The cadastral plan is one of the documents that appear in what is called the cadastre. The cadastre makes it possible to identify the plots, their boundaries and their possible constructions in the form of a plan, as well as data relating to the land, useful above all in terms of taxation. However, understanding the usefulness of the cadastral plan and its weight in the event of a problem is sometimes complex. Let’s take stock of its characteristics, its uses and see its accessibility together.
What is a cadastral plan?
The cadastre lists the plots and their boundaries. Created in 1807 by Napoleon Bonaparte, the primary objective of the cadastre was to allow a more equitable distribution of property tax. The cadastre actually includes three types of documents.
- The cadastral plan of a plot or a more global geographic area is accessible on the internet, in town hall or by going to the tax office. It is neither more nor less than a drawn plan which represents the boundaries of the plots and which indicates their number.
- Cadastral registers, or section statements, make it possible to know the identity of the current and previous owners of a parcel, its surface area, its rental value as well as other tax information. This document provides the address of the plot and the changes undergone over time (transfers, etc.).
- The cadastral matrix is on the other hand the only document which remains private, only accessible by the owner of the parcel. This matrix lists the assets of each owner in the municipality.
What is a cadastral plan for?
The primary function of the cadastre is to allow the calculation of local taxes, that is to say the housing tax, property tax and professional tax (CFE, etc.). However, the cadastre also has the advantage of allowing historians and archaeologists to reconstruct the history of a city and its evolution over time as part of its modernization or, on the contrary, its abandonment.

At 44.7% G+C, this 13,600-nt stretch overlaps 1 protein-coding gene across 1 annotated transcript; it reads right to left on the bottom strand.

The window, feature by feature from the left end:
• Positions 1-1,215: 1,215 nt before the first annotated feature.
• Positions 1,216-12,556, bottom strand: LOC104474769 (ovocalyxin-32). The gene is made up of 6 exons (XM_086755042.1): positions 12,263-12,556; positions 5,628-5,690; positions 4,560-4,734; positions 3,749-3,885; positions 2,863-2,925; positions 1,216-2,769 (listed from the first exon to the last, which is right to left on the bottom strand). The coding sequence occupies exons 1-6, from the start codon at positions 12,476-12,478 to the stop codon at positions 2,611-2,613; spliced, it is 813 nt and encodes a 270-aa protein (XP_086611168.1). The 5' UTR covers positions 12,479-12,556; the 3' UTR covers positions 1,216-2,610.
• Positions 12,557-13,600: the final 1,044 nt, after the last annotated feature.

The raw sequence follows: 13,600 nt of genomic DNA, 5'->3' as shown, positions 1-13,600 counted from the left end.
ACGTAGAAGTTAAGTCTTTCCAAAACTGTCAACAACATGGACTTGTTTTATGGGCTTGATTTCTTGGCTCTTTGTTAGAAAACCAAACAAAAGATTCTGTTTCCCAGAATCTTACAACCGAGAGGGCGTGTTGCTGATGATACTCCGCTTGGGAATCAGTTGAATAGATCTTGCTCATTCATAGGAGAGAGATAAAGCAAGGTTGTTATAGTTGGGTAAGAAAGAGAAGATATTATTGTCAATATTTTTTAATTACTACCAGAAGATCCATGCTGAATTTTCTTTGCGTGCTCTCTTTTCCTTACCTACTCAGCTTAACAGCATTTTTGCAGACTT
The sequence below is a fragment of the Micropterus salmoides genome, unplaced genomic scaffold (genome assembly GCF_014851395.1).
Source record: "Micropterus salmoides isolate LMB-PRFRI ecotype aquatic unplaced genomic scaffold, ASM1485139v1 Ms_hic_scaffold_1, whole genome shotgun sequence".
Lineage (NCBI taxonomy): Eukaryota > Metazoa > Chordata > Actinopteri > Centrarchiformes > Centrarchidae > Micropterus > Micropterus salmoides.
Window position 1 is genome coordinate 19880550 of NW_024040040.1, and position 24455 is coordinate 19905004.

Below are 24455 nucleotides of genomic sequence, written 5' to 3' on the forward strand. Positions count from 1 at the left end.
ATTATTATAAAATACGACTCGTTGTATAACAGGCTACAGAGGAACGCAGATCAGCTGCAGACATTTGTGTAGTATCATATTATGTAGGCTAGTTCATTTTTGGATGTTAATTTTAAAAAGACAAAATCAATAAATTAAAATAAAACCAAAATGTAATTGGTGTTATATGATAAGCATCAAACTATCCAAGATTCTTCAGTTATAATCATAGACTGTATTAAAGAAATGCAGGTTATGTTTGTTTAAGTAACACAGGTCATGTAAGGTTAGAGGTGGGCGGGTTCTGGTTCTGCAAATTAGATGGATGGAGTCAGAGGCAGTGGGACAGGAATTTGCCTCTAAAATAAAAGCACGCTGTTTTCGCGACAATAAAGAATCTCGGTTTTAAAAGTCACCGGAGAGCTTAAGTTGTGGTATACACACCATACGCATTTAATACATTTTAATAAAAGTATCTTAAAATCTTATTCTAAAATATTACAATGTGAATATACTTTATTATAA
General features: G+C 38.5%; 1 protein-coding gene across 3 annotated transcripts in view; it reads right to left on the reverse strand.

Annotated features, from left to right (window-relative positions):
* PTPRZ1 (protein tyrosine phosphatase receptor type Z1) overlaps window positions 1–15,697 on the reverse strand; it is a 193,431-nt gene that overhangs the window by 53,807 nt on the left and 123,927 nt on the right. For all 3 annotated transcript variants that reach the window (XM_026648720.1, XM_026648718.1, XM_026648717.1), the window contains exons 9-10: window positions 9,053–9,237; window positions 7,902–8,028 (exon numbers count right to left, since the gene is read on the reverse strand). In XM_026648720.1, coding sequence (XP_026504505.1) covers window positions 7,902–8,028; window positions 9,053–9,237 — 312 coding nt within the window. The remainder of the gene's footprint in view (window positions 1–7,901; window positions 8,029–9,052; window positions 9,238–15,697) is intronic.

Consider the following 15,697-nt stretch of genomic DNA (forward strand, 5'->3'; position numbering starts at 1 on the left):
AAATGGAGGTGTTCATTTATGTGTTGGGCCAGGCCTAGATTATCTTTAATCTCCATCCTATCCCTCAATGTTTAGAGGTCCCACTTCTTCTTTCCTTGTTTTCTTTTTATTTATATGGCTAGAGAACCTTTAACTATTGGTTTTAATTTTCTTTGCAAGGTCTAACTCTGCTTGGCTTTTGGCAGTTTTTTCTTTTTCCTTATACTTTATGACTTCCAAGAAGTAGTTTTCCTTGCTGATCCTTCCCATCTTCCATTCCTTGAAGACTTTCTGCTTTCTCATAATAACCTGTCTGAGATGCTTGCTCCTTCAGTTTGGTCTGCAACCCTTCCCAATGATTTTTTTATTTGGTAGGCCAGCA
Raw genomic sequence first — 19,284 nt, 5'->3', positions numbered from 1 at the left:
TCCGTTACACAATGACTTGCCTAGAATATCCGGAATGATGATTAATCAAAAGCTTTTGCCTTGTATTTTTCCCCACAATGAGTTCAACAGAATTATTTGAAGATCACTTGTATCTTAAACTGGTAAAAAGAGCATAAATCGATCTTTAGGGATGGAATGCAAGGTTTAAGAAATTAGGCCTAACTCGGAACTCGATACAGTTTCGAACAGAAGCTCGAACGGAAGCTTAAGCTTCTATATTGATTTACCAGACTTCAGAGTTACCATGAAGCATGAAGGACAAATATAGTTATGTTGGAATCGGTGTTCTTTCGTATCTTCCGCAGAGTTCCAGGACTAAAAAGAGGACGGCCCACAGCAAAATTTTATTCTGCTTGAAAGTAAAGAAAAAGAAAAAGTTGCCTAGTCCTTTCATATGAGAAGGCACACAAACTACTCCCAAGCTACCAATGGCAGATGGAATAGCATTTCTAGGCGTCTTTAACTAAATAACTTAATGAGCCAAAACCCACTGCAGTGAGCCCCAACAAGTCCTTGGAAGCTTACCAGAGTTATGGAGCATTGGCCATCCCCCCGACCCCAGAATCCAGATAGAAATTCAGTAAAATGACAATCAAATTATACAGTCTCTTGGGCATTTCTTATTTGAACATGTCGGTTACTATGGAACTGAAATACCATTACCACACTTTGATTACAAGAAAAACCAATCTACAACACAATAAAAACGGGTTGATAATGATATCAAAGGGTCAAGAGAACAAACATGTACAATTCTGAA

More concretely, the cadastre is useful for the owner of a plot who intends to carry out work while respecting the limits of his land, if these are unclear. It is also a way for a future buyer of real estate or land to know the boundaries of the plot considered. Moreover, in this context, the cadastral plan is generally provided by real estate agencies to locate the property in its environment and delimit its outlines. This is a good way to properly identify the plot, any existing constructions on its ground and the section conditions.
Be careful, however, because you should know that if the cadastral plan is important, it has no legal value. In the event of a dispute, particularly with your neighborhood, it is not the cadastre that will prevail, but the measurements taken by the surveyor in charge of demarcating the land.
In which situations is it recommended to consult the cadastre?
Consulting the cadastre is possible for any individual or any real estate professional. If the cadastral map is accessible at any time and for those who wish it online or freely in the above-mentioned administrative services, it is sometimes advisable to consult it.
- Before a real estate purchase : of a general nature, real estate agencies provide an extract from the cadastral plan to clients potentially interested in purchasing real estate or a plot. However, this does not prevent you from taking the initiative by consulting these documents before contacting an agency if you have spotted properties for sale that may interest you. In addition, it is a good way to know the boundaries of a plot when selling between individuals. You can thus visualize the limits of the property, its possible existing constructions and the names of its owners.
- Before starting work : the cadastral plan makes it possible to better visualize the boundaries of a parcel and its existing constructions before undertaking any work. If this plan is less precise and less detailed than an architect’s master plan, it is a good basis for planning and preparing your application for a building permit.
- To verify tax information : an inconsistency is always possible in your tax notice. You have the possibility to consult the cadastral plan of your parcel to verify the information and make a complaint if necessary.
Where can I request a cadastral plan?
The cadastral plan and the cadastre are accessible via several points:
- Online : the cadastre.gouv.fr website allows you to consult cadastral maps freely and to print them free of charge. However, obtaining more complete documents is not free.
- In town hall : you can go there or send your request by mail.
- At the tax center : you can go there or send your request by mail.